Living as a nomad in the UK

Living as a nomad in the UK

I live in a London flat, and like many, where I live is based on where I work. As much as I’d like to keep hold of my flat after escaping the daily grind, it would be a lost income opportunity. Instead, the sensible option would be to find a tenant so I’m not losing money on an empty flat when travelling. This would mean no fixed abode when returning to the UK and living as a nomad.

Until I started to research I didn’t know what accommodation options were available in the UK or the prices, so listed below is what I found.

Short term rooms
Using AirBnB to live like a nomad in the UK
I’m sure the price on the top listing is wrong. £101 per month seems too cheap!

There are good deals on Airbnb if you’re flexible on your location. Just search “United Kingdom” with your budget and see what comes up.

Also, by searching for an entire month you get the monthly rate which is often cheaper. I found good options with a budget of up to £350 per month which is within my nomad budget. Outside of Airbnb, there’s Gumtree which offers short term lets but you can’t reserve online. If I had to stay in a specific location then I’d compare prices on Gumtree otherwise it might be too much hassle.

Living as a nomad on a campsite
Camping in Devon

Staying in a barren field in the middle of nowhere in freezing February for months on end doesn’t have much appeal. However, camping 4-6 weeks a year with favourable weather conditions would be quite pleasant.

Popular locations like Devon in peak season can be ~£15 per night per person. This is still substantially cheaper compared to what you’d pay for an Airbnb or hotel in a similar location.

Campsite regulations seem to vary but from what I can see, most stipulate around 14 nights as the maximum number of consecutive nights. After this period you are not allowed to return for a set number of days. There’s also a maximum number of nights permissible per year (is this ever enforced??), however, it’s easy to bypass so long as you change campsites. The go-to website for campsites is

Holiday parks
living as a nomad in a UK holiday park
14 nights for £508 and sleeps 6

This option is for those living as a nomad with a family or where there’s a bunch of you sharing. I was surprised how reasonably priced caravans can be. The screen capture above is for a 2 bedroom caravan in Camber Sands for 14 nights so about £1100 for a month. As with camping, I’d struggle to stay for a prolonged period but a month or so in a favourable location could be doable.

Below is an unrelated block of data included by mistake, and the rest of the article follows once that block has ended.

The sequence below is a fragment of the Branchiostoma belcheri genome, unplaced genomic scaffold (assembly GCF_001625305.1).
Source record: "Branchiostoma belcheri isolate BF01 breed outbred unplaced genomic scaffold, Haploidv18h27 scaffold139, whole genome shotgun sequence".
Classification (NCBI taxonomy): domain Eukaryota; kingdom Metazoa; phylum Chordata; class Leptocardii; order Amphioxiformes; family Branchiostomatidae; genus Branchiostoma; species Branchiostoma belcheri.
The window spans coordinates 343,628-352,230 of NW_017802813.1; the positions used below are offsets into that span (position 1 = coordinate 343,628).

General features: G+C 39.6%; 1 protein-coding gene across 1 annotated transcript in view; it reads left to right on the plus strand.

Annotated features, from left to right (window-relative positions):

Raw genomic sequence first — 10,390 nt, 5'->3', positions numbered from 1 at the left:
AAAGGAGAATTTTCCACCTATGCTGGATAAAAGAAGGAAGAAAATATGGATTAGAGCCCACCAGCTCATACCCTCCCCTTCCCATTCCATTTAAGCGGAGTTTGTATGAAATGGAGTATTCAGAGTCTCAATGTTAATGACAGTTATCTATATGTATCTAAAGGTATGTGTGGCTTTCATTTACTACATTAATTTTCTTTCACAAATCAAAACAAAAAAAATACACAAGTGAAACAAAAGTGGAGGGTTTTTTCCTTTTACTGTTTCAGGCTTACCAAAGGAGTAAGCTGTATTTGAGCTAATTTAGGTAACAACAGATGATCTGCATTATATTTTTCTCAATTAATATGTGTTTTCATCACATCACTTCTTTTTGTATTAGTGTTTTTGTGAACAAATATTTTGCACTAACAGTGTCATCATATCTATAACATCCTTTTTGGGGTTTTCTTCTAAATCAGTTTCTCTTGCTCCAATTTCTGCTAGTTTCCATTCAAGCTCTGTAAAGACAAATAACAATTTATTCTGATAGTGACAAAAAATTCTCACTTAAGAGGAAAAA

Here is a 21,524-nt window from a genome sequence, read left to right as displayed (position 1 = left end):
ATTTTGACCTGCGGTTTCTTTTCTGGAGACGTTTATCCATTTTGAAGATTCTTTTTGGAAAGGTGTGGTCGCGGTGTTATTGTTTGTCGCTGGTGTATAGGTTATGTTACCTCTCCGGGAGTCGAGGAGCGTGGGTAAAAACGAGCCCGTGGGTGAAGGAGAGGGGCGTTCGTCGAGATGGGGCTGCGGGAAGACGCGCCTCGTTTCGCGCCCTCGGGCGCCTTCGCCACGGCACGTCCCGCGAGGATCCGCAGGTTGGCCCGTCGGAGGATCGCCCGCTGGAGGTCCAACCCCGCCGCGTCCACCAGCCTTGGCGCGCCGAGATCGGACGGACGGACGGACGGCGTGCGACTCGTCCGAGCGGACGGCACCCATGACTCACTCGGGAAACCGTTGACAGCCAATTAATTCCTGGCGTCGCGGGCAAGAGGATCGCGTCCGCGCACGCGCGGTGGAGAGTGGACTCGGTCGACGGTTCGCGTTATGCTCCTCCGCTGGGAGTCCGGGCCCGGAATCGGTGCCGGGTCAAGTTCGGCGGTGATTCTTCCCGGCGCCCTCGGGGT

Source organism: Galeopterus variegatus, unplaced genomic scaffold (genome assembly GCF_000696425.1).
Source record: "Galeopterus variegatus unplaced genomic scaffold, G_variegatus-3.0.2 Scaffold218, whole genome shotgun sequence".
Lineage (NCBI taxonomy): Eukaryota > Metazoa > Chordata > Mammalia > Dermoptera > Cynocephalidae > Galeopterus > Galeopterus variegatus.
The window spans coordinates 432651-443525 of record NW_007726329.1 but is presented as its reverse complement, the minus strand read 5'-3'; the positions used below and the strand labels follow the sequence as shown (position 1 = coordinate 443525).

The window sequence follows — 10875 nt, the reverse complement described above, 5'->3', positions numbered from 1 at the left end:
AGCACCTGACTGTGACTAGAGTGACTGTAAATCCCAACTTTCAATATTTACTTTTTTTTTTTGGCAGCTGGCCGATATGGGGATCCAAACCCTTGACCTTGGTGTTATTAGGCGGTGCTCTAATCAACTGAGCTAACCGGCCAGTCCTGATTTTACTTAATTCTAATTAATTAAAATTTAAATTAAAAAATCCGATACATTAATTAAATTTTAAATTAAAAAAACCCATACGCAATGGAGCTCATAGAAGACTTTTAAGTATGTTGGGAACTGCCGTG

living as a nomad in a hotel

I didn’t expect to list hotels when living as a nomad in the UK, however, easyHotel has some very reasonable room rates all with private bathrooms. When staying for 7 nights in London (albeit Croydon) the total amount was £157 or £22 per night. I find it incredible that some people are complaining about the size of the room when reading the reviews, what do you expect for £20-ish quid a night!

Living as a nomad in a dormitory
Palmers Lodge in Swiss Cottage

Admittedly, if I was to be living as a nomad then dormitories are bottom of my list. Even when I was much younger, the idea never appealed to me which is just a personal preference. With that being said, some looked quite nice with drawn curtains for privacy. Needless to say, staying in a dormitory can be cheap. Browsing through, prices started at £10 per night in September when staying in London.

Friends and family

No living as a nomad list would be complete without mentioning friends and family. Prices range from gratis to “mates rates” or the market rate if your friend is an accountant or doesn’t like you that much. There’s couchsurfing too, but as with dormitories, I’d probably struggle with this.

Final thoughts

There are obvious pros and cons of moving around and not having a settled home. Ultimately it will come down to the individual and maybe it’s only sustainable for a certain amount of time.

If I was surrounded by close friends and family then living as a minimalist on the road might not come easy but I live in London where there’s no community (for me) so upping sticks is no big deal. It seems like an exciting idea to try even if it’s just for a while. Up until the Agricultural Revolution, our hunter-gather ancestors lived as nomads as they foraged for seasonal food … so who knows, maybe living as a nomad will come more naturally than you think.

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2 thoughts on “Living as a nomad in the UK

  1. I think things have moved on even further since you wrote this. A couple more options you could consider:

    Narrowboat(some sort of boat): Seen a few do this and as a continuous cruiser, I think it works out cost-effectively.

    Vanlife: I know you touched upon this within the campsite post but with the advancements in tech (solar and battery storage solutions) you can comfortably live within a van; especially as a single/couple. A guy I follow lives in his van and will occasionally stay with family/friends but mostly stays off-grid in his van. He has a national gym membership so just drives to the gym for showers/workout. With the convenience of life now it works remarkably well for him. Of course, you could combine this with occasional campsite stays too.

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